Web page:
First, they instructed the City to conserve water by installing meters on every residence. Second, they required the City to conduct secondary treatment of the sewer discharge. Even though the water discharged through its primary treatment facility was cleaner than the New River, it wasn’t clean enough for the Federal Government. The feds threatened to take the City to court with hefty fines and restrictions if the City did not comply.
Brawley traditionally resisted water meters. Their reasoning: Keeping the community green with lush lawns and trees would certainly be in jeopardy if financial limits were place on the use of our inexpensive residential water. No one wanted the community to end up looking like Palm Springs with gravel lawns and drought resistant landscaping. Also, the fear of dead trees and yellow, dried up lawns did not set right in our lush, bedroom community.
Back to our fountain: When the United States celebrated its Bicentennial in 1976, each city was encouraged to construct a project or program that would pay tribute to this national event.
The feds distributed heavy brass Bicentennial discs, about one foot in diameter, to be placed at each project. City Manager Walker Ritter advised me that the City Council had voted to renovate and beautify the fountain at the plaza. An artisan was hired to re-tile the structure and place a new fountainhead on top.
As Parks and Recreation Director, I told my parks foreman, Abe Gonzales, to rope off the fountain during this reconstruction and shut it down while it was being re-tiled. I also told him that while it was down, to replace the circulation pump and all valves.
Later that week in the evening, Abe came over to my house with some disturbing news. Very reluctantly, he reported that when the fountain was shut down, they could not find any circulation pump attached to the water line that supplied that fountain. Evidently, the fountain’s water level was controlled by adjusting the volume of water to the fountain. The drain, which was raised six inches from the bottom of the fountain, allowed the water to discharge directly into the Brawley’s sewer system. No recirculation system at all. We immediately placed the proper pump and electricity needed to recirculate water at the fountain.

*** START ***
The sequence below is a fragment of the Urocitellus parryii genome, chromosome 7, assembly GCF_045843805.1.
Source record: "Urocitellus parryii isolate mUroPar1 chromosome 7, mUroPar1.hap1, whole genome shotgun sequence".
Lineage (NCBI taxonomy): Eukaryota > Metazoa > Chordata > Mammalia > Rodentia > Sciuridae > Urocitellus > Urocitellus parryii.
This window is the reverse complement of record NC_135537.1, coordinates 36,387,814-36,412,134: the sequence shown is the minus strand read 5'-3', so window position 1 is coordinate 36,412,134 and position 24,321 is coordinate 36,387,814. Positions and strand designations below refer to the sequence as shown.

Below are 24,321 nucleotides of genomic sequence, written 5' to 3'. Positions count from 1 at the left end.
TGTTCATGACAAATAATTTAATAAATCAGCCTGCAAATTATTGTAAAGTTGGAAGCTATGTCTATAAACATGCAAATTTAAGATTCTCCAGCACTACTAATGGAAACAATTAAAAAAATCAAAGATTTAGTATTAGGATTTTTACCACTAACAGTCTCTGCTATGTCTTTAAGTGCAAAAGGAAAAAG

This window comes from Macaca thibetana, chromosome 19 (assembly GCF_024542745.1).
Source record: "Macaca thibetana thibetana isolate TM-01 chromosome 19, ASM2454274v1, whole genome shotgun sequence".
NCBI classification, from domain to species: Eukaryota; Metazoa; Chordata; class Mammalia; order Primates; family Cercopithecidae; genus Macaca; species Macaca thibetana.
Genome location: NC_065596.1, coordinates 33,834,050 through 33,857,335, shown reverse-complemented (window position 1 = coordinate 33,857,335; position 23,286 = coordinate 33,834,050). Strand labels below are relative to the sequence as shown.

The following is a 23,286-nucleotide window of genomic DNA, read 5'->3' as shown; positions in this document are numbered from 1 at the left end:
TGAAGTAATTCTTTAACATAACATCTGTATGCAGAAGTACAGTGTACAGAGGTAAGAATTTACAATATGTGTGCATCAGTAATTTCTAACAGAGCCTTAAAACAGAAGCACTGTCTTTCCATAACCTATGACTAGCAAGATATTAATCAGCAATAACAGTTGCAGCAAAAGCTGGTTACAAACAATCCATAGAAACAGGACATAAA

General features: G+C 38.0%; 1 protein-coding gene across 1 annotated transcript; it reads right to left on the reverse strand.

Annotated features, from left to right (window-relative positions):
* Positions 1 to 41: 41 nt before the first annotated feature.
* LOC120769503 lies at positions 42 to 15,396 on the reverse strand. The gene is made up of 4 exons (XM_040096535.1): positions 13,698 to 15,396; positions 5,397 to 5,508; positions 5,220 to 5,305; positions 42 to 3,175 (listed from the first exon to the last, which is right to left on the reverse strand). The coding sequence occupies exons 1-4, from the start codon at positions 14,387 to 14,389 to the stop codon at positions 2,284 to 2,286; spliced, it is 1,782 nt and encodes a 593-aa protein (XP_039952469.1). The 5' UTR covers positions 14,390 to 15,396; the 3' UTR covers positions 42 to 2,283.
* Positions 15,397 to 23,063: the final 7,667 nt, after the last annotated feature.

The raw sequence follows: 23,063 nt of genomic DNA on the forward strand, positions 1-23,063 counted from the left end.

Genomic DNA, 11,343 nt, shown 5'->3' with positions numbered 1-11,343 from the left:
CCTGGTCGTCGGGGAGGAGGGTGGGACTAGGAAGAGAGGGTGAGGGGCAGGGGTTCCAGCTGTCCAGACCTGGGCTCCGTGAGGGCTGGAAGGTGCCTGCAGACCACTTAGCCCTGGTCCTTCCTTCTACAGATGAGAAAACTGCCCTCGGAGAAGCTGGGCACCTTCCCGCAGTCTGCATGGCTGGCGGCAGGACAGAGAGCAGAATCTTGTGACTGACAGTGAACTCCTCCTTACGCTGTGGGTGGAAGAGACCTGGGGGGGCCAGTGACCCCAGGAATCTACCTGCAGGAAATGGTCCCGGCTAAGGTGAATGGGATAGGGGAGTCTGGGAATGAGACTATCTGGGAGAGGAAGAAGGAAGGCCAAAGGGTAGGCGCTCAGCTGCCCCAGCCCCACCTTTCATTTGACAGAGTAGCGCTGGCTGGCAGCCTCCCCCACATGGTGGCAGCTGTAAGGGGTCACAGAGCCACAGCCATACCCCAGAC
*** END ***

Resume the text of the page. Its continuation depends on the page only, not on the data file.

I checked with long-time employees including Bob Lane, Jeff Kissee, Amos Jones, and several others. No one had any recollection of a circulation pump. That explained why when the drain was plugged, it overflowed.
Who knows how long the fountain discharged the water directly into the sewer prior to 1976. I know it had been over thirty years since my mother had taken me to the fountain. I could find no record of how long the fountain had existed before then. But, I could only imagine how many millions of gallons of treated water flowed through the one-inch pipe twenty-four hours a day, seven days a week for over three decades into the city’s sewer system.
It was like leaving the kitchen faucet in your house on full blast for forty or more years. All that water was discharged into the New River and the Salton Sea.
A new circulation pump was installed. We also attached the Bicentennial brass plaque at the same time.
I haven’t thought about the fountain for years. Recently, I returned to Brawley to attend a farmers market at the Plaza, and standing by the fountain, I couldn’t help but recall the city’s Bicentennial project forty years ago. By the way, the brass plaque was stolen from the fountain a couple of months after it was installed.
A few weeks ago, I read an article in the LA Times about the water shortage in Las Vegas. The article talked about grass lawns, golf courses, and lack of conservation. But what really caught my attention was a photo of the fountain in front of the MGM Grand Hotel. Makes you wonder.